THIS. IS. WHERE!
Its my BIRTHDAY-ON-SATURDAY-BUT-TODAY-IS-MY-“BIRTHDAY”! This cake preoccupied my week, and I’m glad it did. I started it two days ago by making the Marshmallow Fondant (recipe below) and preparing a 4″ cake pan’s worth of cake and a 7″ cake pan’s worth (both the red velvet that I made earlier this week) frosted with Cream Cheese Frosting (Staple Recipes). Surprisingly, I didn’t have to make two batches of the cake, it was the perfect size, I simply adjusted the time. Oh, the fondant was SO. GOOD. First, I started with the fondant two days ago:
Melt your marshmallows in a heat-proof bowl (I have a silicone bowl that I LOVE) with some water. Then, color the mixture BEFORE you add in the sugar, this makes the color uniform.
Then, mix in your powdered sugar until you can’t really mix it anymore with the spatula. Then turn out the mixture onto your sugar’d counter (and spread some shortening on it periodically to prevent sticking/drying out) and knead in the powdered sugar until all is absorbed and there is none left on the counter. This took a long time and was hard, but I told myself that I was getting an ab workout out of it, and so I felt good about myself. Spread the ball with shortening, wrap with plastic wrap, and allow to sit at room temperature for a day. Then the next day (or whenever you need it), you roll it out to 1/8″ thick.
Now for the cake.
Prepare your cake as usual (I used different cake pans and watched it CLOSELY. Look how close that came to overflowing! But it didn’t, this made me feel accomplished), cool it in the pans for 15 minutes, then turn out and cool completely. I went to school for the rest of the day, so that was a good way of ‘cooling completely’. Am I right? Huh? Huh? No..
Level and ice your cakes. Though the cooked frosting was super good, nothing quite beats the taste of cream cheese frosting. It makes my life complete. I refrigerated them (this includes the fondant, EEK. No harm done though!) because I’m finicky about cream cheese frosting and letting it sit out. All was fine and good though. Just like me. Fine and good.
I’ll shut up again…
Chill them for a bit to let the icing firm up. I should have done this, but I was impatient and didn’t, the corners might have been sharper if I did, but it’s fine. Roll out the fondant and get the larger tier of the cake.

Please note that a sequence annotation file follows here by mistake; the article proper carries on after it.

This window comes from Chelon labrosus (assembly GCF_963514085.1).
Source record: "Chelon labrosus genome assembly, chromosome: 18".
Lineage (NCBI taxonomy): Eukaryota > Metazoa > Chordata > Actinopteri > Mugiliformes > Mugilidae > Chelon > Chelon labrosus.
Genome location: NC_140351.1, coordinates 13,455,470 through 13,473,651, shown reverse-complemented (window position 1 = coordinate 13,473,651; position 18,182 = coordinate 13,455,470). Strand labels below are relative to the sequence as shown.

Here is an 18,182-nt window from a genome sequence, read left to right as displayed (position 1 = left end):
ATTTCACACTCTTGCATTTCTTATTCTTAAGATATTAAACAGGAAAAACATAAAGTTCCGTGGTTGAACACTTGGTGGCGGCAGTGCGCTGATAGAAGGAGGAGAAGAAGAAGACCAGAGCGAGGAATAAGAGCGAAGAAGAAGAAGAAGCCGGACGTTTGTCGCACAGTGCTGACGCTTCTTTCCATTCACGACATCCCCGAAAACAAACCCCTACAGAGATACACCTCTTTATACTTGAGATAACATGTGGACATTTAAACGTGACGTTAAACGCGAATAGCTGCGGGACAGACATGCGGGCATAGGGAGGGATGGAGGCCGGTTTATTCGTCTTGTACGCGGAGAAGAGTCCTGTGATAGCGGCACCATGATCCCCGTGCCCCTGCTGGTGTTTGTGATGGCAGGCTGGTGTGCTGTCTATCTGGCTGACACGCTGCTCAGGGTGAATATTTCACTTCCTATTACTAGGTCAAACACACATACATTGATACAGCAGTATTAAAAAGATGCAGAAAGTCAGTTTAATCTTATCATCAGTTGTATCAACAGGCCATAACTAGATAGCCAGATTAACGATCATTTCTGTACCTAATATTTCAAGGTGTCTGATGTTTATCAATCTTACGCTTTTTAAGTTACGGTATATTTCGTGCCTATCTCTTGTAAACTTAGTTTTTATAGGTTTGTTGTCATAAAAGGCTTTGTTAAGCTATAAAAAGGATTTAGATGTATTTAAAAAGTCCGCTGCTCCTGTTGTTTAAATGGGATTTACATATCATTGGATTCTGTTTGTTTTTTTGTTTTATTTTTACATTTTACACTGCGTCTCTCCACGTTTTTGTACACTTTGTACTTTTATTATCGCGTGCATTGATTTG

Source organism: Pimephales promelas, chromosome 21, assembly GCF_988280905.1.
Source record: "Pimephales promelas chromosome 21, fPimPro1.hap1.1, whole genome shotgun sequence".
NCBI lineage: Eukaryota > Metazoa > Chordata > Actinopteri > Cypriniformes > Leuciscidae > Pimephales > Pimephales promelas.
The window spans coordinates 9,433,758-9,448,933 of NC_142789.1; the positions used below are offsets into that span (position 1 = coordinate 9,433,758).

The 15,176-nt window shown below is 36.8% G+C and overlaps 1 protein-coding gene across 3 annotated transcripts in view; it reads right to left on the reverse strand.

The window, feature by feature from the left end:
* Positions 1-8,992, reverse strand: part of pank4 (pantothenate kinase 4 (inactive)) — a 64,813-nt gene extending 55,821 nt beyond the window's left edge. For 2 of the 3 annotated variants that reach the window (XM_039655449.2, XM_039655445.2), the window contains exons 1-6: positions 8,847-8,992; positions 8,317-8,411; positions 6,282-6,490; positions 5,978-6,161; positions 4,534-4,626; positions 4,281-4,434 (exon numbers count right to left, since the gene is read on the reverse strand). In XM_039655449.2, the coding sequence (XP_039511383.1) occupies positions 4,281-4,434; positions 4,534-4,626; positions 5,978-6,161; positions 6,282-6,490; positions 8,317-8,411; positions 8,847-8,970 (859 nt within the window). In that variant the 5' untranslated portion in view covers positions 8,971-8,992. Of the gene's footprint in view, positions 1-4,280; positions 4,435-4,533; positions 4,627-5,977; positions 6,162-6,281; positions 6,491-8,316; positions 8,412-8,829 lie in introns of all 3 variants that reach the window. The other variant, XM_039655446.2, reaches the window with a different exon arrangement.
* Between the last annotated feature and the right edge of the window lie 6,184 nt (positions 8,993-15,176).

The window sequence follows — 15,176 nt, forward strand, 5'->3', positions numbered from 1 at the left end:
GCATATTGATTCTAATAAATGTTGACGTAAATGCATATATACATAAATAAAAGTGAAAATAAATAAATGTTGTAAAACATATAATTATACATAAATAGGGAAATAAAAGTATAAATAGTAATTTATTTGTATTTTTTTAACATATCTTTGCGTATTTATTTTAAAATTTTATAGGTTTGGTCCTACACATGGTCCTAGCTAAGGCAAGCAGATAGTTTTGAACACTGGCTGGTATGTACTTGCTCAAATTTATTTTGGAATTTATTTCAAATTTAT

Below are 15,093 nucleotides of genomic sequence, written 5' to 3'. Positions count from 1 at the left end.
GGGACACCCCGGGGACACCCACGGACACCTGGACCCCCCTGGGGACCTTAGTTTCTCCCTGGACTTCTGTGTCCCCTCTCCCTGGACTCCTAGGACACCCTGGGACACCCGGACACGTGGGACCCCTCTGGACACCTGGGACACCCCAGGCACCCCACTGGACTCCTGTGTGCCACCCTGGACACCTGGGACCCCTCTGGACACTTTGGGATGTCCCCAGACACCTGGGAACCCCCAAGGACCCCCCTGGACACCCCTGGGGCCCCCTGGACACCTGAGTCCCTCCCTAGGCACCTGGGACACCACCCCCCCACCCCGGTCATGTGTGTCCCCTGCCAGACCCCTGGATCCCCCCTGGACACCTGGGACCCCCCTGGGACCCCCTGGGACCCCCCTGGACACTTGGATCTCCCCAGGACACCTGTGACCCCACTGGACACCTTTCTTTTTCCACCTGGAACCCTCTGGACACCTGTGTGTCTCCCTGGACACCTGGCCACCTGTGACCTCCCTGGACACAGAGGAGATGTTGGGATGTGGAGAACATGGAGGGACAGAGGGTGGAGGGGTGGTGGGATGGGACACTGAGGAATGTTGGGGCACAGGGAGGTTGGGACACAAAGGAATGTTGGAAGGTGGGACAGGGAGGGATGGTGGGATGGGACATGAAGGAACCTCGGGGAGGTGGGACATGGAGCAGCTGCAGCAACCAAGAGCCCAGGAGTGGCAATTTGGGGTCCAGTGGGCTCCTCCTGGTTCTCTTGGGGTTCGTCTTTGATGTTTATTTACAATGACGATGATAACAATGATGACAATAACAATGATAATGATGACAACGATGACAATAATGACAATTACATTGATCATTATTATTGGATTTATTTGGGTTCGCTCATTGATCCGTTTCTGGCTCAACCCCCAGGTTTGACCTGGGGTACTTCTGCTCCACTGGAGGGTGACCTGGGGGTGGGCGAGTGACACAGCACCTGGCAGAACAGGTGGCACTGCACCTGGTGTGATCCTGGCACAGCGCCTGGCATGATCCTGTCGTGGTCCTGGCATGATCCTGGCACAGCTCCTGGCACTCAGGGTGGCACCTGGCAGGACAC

Then gently lay it over and smooth all of the wrinkles out. This was easier with the bottom tier rather than the upper tier, I had to redo that one…
Cut it with a pizza wheel…
And set aside! Repeat with the upper tier, then forget to take a picture of you taking that completed upper tier, picking it up with a cakelift/large dough cutter, then GENTLY setting it on top of the upper tier. Then ALSO forget to take pictures of you rolling out some chocolate fondant (purchased this, it was really good!), cutting it into strips and circles, brushing the backs with a little water, and adhering them to the cake.
Not bad for someone who hasn’t worked with fondant before, and their only knowledge is watching too many episodes of Ace of Cakes!
You could say it went well! Dress it up with some sparkly, tall, and DRAMATIC candles.
Or, if you aren’t me, don’t. But I’m me, and so I did. Ha. I’m amazing.
You would think that after all of that effort, I would be dreading cutting into the cake…It hurt a little bit.
But then I ate it in the dim lighting of the restaurant with my friends. It made it all better. The fondant is SO GOOD!!
This has been a good pseudo-birthday…
I love life. Expect posting to be back to normal tomorrow. I’m going to roll into bed now. So full…
1 package (16 ounces) white mini marshmallows (use a good quality brand)
2-5 tablespoons water
2 pounds (about 8 cups) sifted confectioners’ sugar
1/2 cup solid vegetable shortening
To make marshmallow fondant, place marshmallows and 2 tablespoons of water in a microwave-safe bowl. Microwave 30 seconds on high; stir until mixed well. Continue microwaving 30 seconds more; stir again. Continue until melted (about 2 1/2 minutes).
Place 3/4 of the confectioners’ sugar on top of the melted marshmallow mixture. Fold sugar into marshmallow mixture. Flavoring can be added at this point if desired. Place solid vegetable shortening in easily accessed bowl so you can reach into it with fingers as you are working. Grease hands and counter GENEROUSLY; turn marshmallow mixture onto counter. Start kneading like you would dough. Continue kneading, adding additional confectioners’ sugar and re-greasing hands and counter so the fondant doesn’t stick. If the marshmallow fondant is tearing easily, it is too dry; add water (about 1/2 tablespoon at a time) kneading until fondant forms a firm, smooth elastic ball that will stretch without tearing, about 8 minutes.
It’s best to allow Marshmallow Fondant to sit, double-wrapped, overnight. Prepare the fondant for storing by coating with a thin layer of solid vegetable shortening, wrap in plastic wrap and then place in resealable bag. Squeeze out as much air as possible. Marshmallow Fondant will keep well in refrigerator for several weeks.